For this auction, the buyers premium is 11% + VAT and bidding is available online with either The Saleroom or Proxibid, on the telephone or via a commission (pre) bid. The auction takes place on September 18 and 19.

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The Lamborghini Aventador S by Skyler Grey is one chapter in the nine-year Aventador story.

Photo courtesy of Lamborghini Automobili

The Lamborghini Aventador story stretches from 2011 to today, encompassing 10,000 models. The super luxury Italian automaker celebrated the landmark V12 model crossing the end of the production line this week in Sant'Agata Bolognese.

Lamborghini Aventador LP 700-4

Photo courtesy of Lamborghini Automobili

The Aventador debuted in 2011 as a coupe, known as the Aventador LP 700-4. It had a carbon fiber monocoque produced in the Sant'Agata Bolognese factory combining the cockpit, floor, and roof of the car in a single structure improving structural rigidity. A new high-performance V12 engine was developed exclusively for the car. It reached 700 horsepower and sent a quickness benchmark getting from zero to 62 mph in 2.9 seconds and had a top speed of 217 mph.

The roadster version of the Aventador debuted in November 2012. The roof is comprised of two sections and made almost entirely of carbon fiber. Each section of the roof weighs less than 13 pounds.

Lamborghini Aventador J

Photo courtesy of Lamborghini Automobili

At the 2012 Geneva Motor Show, the Aventador J (as seen above) was revealed, showing an "open" super sports car with the exterior and interior combining into one structure. The roof and windscreen were gone. It was designed to travel at speeds over 186 mph.

Lamborghini Aventador Miura Homage

Photo courtesy of Lamborghini Automobili

In 2016, the Aventador Miura Homage (as seen above) bowed as a special series coupe that paid homage to the Miura, the forerunner to Lamborghini's V12 super cars, and celebrated that model's 50th anniversary.

A new Lamborghini Aventador S was introduced later that year featuring a new exterior, revised suspension, additional power, and a thorough reworking of the company's driving dynamics. The "S" denotes enhanced versions of pre-existing Lamborghini models. Its 6.5-liter V12 delivered 40 horsepower more than the original and offered a new Ego driving mode, which offered customization of various drive dynamics and throttle settings.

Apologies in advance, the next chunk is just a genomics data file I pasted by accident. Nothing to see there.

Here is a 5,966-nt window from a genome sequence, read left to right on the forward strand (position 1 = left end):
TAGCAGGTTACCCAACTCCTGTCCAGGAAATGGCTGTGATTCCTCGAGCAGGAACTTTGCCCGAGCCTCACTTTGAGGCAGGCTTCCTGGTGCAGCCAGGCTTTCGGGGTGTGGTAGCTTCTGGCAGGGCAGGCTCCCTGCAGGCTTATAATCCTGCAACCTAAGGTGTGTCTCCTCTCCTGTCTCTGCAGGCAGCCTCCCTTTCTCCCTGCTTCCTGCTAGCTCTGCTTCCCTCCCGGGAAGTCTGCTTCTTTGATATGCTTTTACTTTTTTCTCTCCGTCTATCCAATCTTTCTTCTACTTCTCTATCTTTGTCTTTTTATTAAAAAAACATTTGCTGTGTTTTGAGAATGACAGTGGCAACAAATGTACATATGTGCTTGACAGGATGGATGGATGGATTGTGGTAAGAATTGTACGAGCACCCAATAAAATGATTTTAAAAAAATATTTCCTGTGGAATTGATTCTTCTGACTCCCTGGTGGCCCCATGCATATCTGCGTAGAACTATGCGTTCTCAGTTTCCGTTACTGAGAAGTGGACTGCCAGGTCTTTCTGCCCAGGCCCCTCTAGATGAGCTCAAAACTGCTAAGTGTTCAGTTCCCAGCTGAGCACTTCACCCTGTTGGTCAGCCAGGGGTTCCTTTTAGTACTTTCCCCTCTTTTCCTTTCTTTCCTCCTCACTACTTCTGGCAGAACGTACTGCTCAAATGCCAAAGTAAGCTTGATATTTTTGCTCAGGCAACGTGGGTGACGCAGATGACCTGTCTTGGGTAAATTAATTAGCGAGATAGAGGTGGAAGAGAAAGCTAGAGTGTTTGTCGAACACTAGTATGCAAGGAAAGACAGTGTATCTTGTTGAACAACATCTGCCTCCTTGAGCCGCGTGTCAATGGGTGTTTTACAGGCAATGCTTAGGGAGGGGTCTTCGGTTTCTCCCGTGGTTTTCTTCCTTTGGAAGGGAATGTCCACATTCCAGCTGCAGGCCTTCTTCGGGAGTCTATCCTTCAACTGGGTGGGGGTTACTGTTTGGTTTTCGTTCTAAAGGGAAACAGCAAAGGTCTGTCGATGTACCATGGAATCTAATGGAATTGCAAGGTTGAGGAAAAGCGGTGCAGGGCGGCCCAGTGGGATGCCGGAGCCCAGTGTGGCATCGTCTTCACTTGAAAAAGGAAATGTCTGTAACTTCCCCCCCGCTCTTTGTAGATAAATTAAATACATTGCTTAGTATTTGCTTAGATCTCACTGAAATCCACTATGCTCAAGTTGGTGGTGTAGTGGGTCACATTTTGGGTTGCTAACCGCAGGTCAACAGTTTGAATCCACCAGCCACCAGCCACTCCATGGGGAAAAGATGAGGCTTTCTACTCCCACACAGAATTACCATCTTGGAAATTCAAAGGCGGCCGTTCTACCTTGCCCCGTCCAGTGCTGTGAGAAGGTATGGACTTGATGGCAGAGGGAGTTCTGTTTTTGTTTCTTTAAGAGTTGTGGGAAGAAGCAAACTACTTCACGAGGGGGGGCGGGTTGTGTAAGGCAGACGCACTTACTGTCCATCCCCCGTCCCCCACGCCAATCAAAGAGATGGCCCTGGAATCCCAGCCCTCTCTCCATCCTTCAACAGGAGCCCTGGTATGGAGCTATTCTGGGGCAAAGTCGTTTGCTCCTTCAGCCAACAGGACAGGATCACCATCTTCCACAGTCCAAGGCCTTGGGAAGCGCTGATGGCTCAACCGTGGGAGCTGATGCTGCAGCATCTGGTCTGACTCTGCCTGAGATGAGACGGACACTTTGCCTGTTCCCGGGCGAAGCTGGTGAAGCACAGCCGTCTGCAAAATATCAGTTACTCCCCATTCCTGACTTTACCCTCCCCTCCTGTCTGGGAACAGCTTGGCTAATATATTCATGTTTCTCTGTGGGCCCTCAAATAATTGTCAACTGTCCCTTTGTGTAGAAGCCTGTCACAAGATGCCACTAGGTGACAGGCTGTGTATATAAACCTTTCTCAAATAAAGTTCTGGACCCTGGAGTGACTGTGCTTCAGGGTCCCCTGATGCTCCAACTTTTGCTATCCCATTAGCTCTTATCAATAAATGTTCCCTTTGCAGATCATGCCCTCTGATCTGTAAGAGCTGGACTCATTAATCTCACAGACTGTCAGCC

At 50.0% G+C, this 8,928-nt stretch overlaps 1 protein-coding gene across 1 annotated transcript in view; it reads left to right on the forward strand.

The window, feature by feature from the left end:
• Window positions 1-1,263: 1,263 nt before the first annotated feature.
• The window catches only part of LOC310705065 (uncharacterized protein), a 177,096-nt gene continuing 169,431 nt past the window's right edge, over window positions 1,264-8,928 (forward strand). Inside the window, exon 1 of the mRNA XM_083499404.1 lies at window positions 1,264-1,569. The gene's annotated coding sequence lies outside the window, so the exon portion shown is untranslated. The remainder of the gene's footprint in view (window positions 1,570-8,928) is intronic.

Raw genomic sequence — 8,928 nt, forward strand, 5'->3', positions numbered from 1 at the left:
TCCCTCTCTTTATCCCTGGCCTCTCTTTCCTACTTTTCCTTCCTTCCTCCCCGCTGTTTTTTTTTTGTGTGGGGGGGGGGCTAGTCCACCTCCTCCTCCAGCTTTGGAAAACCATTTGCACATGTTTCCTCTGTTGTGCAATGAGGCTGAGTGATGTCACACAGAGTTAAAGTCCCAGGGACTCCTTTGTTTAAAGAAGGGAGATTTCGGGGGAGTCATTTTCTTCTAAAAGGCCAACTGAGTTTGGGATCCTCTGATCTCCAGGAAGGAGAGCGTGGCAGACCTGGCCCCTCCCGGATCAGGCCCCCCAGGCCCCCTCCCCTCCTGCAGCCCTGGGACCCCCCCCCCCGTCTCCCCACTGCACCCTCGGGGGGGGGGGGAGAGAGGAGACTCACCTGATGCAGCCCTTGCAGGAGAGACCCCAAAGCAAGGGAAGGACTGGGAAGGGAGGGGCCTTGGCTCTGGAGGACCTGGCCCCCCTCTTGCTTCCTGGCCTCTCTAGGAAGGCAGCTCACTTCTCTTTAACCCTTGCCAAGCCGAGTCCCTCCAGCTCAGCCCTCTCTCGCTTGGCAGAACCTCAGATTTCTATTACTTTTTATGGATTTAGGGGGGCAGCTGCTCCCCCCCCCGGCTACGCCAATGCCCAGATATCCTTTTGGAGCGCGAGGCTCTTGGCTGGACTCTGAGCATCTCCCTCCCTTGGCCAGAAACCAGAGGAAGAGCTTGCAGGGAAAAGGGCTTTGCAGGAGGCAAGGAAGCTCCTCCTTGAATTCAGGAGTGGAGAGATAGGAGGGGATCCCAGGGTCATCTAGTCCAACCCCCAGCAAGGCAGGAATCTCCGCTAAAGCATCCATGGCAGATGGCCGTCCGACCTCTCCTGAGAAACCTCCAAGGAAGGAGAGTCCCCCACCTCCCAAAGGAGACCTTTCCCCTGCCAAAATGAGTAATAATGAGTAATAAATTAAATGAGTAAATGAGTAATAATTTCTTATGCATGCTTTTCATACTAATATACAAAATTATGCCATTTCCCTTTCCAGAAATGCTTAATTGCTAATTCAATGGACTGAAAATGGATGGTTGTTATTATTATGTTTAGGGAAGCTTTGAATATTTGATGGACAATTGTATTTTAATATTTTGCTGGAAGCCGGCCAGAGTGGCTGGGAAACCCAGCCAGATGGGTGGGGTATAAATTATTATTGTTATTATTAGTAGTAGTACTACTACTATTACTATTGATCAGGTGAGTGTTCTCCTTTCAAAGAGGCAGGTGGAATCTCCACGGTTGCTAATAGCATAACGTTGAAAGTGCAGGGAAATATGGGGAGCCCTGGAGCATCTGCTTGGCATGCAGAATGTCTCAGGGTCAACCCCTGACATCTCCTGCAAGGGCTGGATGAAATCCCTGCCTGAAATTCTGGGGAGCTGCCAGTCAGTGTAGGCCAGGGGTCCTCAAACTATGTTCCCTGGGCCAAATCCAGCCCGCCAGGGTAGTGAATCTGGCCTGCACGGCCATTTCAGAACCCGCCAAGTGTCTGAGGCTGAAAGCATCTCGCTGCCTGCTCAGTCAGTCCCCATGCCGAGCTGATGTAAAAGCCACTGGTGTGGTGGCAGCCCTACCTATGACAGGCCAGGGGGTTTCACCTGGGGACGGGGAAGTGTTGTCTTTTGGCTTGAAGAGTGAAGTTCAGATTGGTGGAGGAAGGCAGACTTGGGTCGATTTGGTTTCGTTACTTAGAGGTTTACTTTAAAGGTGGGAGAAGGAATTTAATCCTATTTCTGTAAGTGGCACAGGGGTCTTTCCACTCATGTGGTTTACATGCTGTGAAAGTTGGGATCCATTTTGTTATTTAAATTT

Lamborghini Aventador  SVJ

Photo courtesy of Lamborghini Automobili

The Aventador SVJ (as seen above) was offered starting in 2018. "SV", as per tradition, stands for Superveloce, and the "J" stands for "Jota", which denotes the car's superiority on the track and in terms of performance. The car held the lap record at the Nürburgring-Nordschleife track and was limited to 900 units.

The SVJ 63, a special edition with a unique setup that features an extensive use of carbon fiber, was produced in only 63 examples to pay tribute to the year Automobili Lamborghini was founded: 1963.

Lamborghini Aventador S by Skyler Grey

Photo courtesy of Lamborghini Automobili

A one-off model, the Aventador S by Skyler Grey (as seen above), was unveiled last year, fusing together the concept of street art with the design of the Aventador. Artist Skyler Grey used the main techniques of street art – airbrushing, spray guns, rollers and stencils – to personalize the car body in his typical Pop style in orange and yellow. The car was painted in three weeks in Lamborghini's new paint shop.

Lamborghini Aventador SVJ Chassis 10,000

Photo courtesy of Lamborghini Automobili

Chassis number 10,000 is an Aventador SVJ Roadster (as seen above) that wears a Grigio Acheso (grey) paint job and Rosso Mimir (red) livery and Ad Personam interior in Rosso Alala (red) and black. The car is destined for the Thai market.